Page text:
Texas Gov. Rick Perry acknowledged Friday that he will consider a bid for president, reversing his past opposition to the race and setting up a period of intense speculation about whether he will run and whether he can win.
“I’m gonna think about it,” Perry said when asked about the presidential race.
After months of resisting calls to join the race, Texas Gov. Rick Perry said Friday he would consider seeking the Republican presidential nomination, potentially reshaping the GOP field. (May 27)
Perry chief of staff Ray Sullivan said earlier this week that the praise the governor has won from the likes of conservative talk radio host Rush Limbaugh — among others — has made an impact.
“The discussion about the governor’s fiscal and social conservative successes can’t help but get one’s attention,” said Sullivan. “It has been loud and enthusiastic and flattering.”
Sullivan added that Perry “has done nothing different, has no intention of running and has done nothing to fan the flames.”
What’s clear, however, is that Perry’s thinking on the race has evolved somewhat over the past six months. With several potential top -tier contenders like former Arkansas governor Mike Huckabee and Indiana Gov. Mitch Daniels deciding against running, space has opened up for someone like Perry — a fiscal conservative with close ties to the tea party — to not only run but to be a major player in the contest.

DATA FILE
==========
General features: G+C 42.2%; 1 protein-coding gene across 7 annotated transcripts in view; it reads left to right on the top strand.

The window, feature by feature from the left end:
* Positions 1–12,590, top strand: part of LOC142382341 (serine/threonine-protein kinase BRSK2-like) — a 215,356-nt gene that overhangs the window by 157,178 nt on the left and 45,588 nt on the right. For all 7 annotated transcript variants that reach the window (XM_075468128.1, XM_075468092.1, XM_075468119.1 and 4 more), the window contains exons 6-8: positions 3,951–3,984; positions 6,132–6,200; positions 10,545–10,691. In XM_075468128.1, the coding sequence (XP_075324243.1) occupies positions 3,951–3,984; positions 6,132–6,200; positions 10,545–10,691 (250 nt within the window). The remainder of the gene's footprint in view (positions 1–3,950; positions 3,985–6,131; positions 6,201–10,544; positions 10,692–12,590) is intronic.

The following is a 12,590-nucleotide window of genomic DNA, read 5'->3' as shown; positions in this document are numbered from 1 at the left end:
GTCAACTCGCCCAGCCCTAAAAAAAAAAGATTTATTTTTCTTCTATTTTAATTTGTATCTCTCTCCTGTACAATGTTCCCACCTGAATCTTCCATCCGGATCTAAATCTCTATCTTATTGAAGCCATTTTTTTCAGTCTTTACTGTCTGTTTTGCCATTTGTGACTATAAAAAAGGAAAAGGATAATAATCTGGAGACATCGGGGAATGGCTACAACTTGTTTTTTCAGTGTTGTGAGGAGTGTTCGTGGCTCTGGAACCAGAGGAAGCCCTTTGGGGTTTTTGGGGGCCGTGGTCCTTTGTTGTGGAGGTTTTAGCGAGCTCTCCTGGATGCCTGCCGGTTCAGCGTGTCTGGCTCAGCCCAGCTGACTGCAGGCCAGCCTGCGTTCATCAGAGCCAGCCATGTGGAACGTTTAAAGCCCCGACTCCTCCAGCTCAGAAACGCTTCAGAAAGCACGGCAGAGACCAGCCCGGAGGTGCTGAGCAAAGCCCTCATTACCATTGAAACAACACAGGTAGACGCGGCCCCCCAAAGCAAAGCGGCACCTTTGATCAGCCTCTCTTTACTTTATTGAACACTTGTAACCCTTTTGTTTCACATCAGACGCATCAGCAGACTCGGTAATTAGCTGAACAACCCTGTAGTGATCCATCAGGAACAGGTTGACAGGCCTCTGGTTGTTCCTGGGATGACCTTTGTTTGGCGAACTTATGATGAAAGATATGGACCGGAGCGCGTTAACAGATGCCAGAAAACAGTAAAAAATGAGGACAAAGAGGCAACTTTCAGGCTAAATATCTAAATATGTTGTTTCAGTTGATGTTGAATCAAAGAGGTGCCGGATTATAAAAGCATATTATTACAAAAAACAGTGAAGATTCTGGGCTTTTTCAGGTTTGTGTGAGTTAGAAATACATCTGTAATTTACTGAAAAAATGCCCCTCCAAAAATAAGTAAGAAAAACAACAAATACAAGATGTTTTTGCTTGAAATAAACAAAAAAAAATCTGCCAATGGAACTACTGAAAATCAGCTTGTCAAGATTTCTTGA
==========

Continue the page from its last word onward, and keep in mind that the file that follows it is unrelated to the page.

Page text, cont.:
And while Perry has been courted by some conservative leaders for months, the pace and tenor of those entreaties has increased exponentially in recent weeks, according to those close to the governor.
Remember that Perry has been going full-speed politically since 2008 — he bounced from a serious primary challenge from Sen. Kay Bailey Hutchison to a targeted general election fight against former Houston Mayor Bill White (D) to the chairmanship of the Republican Governors Association to the state’s biennial legislative session all in the space of the last three years.
The Texas legislative session is scheduled to end on Monday. Next week will be Perry’s first time to sit down and give the race a serious look.
It appears less than likely that he runs: his two top political aides have signed on with former House speaker Newt Gingrich’s presidential campaign and Perry has repeatedly said he doesn’t want to come to Washington.
But the allure of a wide-open presidential race is powerful — perhaps even to Perry.